Photo: Dustin Huntington/Vireo

White-crowned Sparrow

Zonotrichia leucophrys

Conservation status Widespread and common.
Family New World Sparrows
Habitat Boreal scrub, forest edges, thickets, chaparral, gardens, parks; in winter, also farms and desert washes. Breeding habitat varies, but always in brushy places, such as dwarf willow thickets at edge of tundra, bushy clearings in northern forest, scrub just below timberline in mountains, chaparral and well-wooded suburbs along Pacific Coast. In winter, also found in hedgerows, overgrown fields, desert washes.
In most parts of the West, the smartly patterned White-crown is very common at one season or another: summering in the mountains and the north, wintering in the southwestern lowlands, present all year along the coast. Winter birds usually live in flocks, rummaging on the ground near brushy thickets, perching in the tops of bushes when a birder approaches too closely. In the East, the White-crowned Sparrow is generally an uncommon migrant or wintering bird. Different populations of White-crowns often have local "dialects" in their songs, and these have been intensively studied by scientists in some regions.
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Feeding Behavior

Forages mainly while hopping and running on ground. Sometimes feeds up in low shrubs, and occasionally will make short flights to catch insects in mid-air. Except during nesting season, usually forages in flocks.


Eggs

4-5, sometimes 3, rarely 2-6. Creamy white to pale greenish, heavily spotted with reddish brown. Incubation is by female only, 11-14 days, usually 12. Young: Both parents feed nestlings, although female may do more at first. Young leave the nest about 7-12 days after hatching, with those in far north tending to leave earlier than those farther south. Male may care for fledglings while female begins 2nd nesting attempt. 1 brood per year in far North, 2-3 (or even 4) farther south.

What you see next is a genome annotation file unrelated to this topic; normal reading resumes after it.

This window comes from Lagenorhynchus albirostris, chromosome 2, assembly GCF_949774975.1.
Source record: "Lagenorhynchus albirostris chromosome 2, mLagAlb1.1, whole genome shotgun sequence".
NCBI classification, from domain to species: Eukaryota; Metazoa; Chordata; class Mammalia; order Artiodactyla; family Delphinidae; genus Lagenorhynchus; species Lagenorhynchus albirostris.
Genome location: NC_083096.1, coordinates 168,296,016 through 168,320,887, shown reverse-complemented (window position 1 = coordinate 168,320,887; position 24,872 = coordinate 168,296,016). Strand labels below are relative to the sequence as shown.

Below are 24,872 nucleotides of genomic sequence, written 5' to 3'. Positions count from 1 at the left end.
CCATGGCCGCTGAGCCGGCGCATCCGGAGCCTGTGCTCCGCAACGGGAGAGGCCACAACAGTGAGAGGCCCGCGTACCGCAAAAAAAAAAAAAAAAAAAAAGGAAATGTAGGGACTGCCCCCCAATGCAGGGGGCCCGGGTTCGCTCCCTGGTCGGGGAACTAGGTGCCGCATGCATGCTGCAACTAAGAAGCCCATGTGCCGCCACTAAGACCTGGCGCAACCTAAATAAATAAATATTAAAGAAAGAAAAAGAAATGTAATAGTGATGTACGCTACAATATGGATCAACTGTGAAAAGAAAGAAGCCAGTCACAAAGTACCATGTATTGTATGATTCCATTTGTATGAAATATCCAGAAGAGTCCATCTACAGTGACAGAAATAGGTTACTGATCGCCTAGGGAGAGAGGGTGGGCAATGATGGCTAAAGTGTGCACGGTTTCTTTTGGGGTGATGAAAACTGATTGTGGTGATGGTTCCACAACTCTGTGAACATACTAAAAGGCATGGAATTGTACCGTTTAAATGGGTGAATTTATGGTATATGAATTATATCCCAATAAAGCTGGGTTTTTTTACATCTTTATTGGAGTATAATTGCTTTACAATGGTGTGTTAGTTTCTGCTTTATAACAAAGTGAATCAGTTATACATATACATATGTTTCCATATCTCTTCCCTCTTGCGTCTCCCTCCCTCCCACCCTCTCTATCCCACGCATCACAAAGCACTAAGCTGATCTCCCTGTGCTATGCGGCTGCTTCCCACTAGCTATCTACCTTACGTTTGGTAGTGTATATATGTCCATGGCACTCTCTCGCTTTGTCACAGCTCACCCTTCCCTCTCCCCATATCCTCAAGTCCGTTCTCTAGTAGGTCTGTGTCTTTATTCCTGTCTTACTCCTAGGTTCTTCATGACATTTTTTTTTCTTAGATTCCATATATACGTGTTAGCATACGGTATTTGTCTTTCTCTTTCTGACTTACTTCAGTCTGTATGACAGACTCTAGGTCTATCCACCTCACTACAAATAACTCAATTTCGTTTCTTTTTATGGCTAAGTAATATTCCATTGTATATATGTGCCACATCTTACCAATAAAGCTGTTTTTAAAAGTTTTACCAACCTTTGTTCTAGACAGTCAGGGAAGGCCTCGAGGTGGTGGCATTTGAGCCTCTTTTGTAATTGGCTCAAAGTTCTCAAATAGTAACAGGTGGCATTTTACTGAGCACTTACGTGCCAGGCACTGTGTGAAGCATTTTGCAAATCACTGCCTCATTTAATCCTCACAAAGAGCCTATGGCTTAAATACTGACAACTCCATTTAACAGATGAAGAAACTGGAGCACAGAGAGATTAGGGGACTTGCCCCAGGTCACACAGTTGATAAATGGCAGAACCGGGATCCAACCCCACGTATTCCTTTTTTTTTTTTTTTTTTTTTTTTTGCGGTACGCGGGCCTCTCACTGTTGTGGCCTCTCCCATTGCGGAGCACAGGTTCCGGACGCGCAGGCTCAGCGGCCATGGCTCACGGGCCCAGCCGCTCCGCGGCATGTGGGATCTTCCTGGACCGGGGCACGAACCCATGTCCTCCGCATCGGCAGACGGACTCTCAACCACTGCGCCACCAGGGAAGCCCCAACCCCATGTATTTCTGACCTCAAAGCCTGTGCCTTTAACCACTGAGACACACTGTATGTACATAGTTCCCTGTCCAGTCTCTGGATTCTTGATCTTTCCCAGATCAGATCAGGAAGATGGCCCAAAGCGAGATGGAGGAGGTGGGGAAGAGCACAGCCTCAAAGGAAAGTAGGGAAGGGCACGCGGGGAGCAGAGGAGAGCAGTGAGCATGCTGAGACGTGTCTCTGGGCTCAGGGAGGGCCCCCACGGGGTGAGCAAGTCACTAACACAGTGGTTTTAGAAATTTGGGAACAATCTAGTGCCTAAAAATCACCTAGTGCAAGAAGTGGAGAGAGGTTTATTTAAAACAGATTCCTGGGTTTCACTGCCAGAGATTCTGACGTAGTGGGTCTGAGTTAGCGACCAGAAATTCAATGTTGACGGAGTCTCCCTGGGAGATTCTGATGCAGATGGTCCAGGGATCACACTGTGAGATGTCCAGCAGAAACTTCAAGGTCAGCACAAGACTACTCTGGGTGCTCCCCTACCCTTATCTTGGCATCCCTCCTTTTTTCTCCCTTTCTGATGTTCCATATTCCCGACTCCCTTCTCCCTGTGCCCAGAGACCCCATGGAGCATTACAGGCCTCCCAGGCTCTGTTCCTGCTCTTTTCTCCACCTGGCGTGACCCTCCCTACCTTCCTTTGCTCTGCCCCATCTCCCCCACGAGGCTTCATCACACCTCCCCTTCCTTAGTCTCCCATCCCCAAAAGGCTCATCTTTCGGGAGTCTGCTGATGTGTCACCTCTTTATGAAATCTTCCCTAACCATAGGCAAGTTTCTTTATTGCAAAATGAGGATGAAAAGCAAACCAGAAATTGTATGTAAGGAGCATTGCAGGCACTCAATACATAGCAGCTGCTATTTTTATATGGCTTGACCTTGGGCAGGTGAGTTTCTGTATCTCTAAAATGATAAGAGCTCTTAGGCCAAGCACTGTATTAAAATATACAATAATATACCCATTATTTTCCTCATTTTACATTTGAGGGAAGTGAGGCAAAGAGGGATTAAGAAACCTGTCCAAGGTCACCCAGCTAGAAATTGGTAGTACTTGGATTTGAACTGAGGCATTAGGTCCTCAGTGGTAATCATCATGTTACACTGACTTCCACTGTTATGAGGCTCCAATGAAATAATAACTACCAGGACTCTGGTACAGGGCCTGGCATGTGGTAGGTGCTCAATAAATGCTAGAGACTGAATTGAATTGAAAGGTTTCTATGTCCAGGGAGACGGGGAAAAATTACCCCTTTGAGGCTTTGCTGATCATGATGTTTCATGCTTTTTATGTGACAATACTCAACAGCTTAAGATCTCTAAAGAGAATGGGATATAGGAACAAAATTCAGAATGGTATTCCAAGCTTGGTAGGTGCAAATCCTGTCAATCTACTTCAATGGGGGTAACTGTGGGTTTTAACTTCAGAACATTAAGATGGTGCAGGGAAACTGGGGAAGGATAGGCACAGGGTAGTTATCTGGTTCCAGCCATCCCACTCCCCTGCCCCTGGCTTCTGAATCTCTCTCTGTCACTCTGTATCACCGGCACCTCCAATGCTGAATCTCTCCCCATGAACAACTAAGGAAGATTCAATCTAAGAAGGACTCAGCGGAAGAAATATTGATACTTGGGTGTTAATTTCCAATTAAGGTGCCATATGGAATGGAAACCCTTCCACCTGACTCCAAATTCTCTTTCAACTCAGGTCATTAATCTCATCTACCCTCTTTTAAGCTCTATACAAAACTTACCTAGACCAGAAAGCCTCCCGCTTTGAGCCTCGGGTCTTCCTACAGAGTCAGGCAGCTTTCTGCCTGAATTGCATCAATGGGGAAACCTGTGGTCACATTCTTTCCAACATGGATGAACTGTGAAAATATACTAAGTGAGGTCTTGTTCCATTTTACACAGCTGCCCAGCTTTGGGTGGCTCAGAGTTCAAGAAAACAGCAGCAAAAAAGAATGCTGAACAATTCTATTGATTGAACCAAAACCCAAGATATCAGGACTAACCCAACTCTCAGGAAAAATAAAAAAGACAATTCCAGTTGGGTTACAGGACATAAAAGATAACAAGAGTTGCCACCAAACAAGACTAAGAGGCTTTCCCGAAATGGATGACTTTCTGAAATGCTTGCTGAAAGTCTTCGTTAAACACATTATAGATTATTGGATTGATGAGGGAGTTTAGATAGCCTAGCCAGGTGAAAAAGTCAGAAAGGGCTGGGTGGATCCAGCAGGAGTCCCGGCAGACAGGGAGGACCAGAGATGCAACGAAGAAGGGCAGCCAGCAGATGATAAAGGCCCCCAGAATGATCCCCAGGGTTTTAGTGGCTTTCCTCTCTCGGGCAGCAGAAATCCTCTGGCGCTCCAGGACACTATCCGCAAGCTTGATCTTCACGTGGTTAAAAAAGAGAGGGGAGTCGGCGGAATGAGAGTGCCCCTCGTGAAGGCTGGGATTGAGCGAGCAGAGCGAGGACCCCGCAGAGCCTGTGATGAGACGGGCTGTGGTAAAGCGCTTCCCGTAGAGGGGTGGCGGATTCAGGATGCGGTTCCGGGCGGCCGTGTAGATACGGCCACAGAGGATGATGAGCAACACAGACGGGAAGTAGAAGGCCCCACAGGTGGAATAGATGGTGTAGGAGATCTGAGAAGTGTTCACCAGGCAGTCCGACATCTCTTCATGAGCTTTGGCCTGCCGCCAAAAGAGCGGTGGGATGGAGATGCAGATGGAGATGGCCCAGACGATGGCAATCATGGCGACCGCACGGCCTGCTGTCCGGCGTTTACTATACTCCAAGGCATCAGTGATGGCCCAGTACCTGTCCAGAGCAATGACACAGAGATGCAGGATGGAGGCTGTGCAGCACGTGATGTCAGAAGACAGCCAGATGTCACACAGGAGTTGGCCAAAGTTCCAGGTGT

Young

Both parents feed nestlings, although female may do more at first. Young leave the nest about 7-12 days after hatching, with those in far north tending to leave earlier than those farther south. Male may care for fledglings while female begins 2nd nesting attempt. 1 brood per year in far North, 2-3 (or even 4) farther south.

Diet

Mostly seeds, other vegetable matter, and insects. Apparently feeds mostly on seeds in winter, mainly those of weeds and grasses. Feeds on other vegetable matter at various seasons, including buds, flowers, moss capsules, willow catkins, berries, and small fruits. Also eats many insects and spiders, especially in summer. Young are fed mostly insects.


Nesting

In southernmost coastal populations, pairs may remain together all year on permanent territories. Elsewhere, males arrive on nesting grounds before females, defend territories by singing. Nest: In North, site is usually on ground at base of shrub or grass clump, often placed in shallow depression in ground; along West Coast, nest often placed a few feet up in shrubs. Nest (built by female) is open cup made of grass, twigs, weeds, rootlets, strips of bark, lined with fine grass, feathers, animal hair.

Text © Kenn Kaufman, adapted from
Lives of North American Birds

Illustration © David Allen Sibley.
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Migration

Some populations on Pacific Coast are permanent residents; those from northern and mountain regions are strongly migratory. Mostly migrates at night. On average, females winter farther south than males.

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Migration

Some populations on Pacific Coast are permanent residents; those from northern and mountain regions are strongly migratory. Mostly migrates at night. On average, females winter farther south than males.

Songs and Calls
Short series of clear whistles followed by buzzy notes.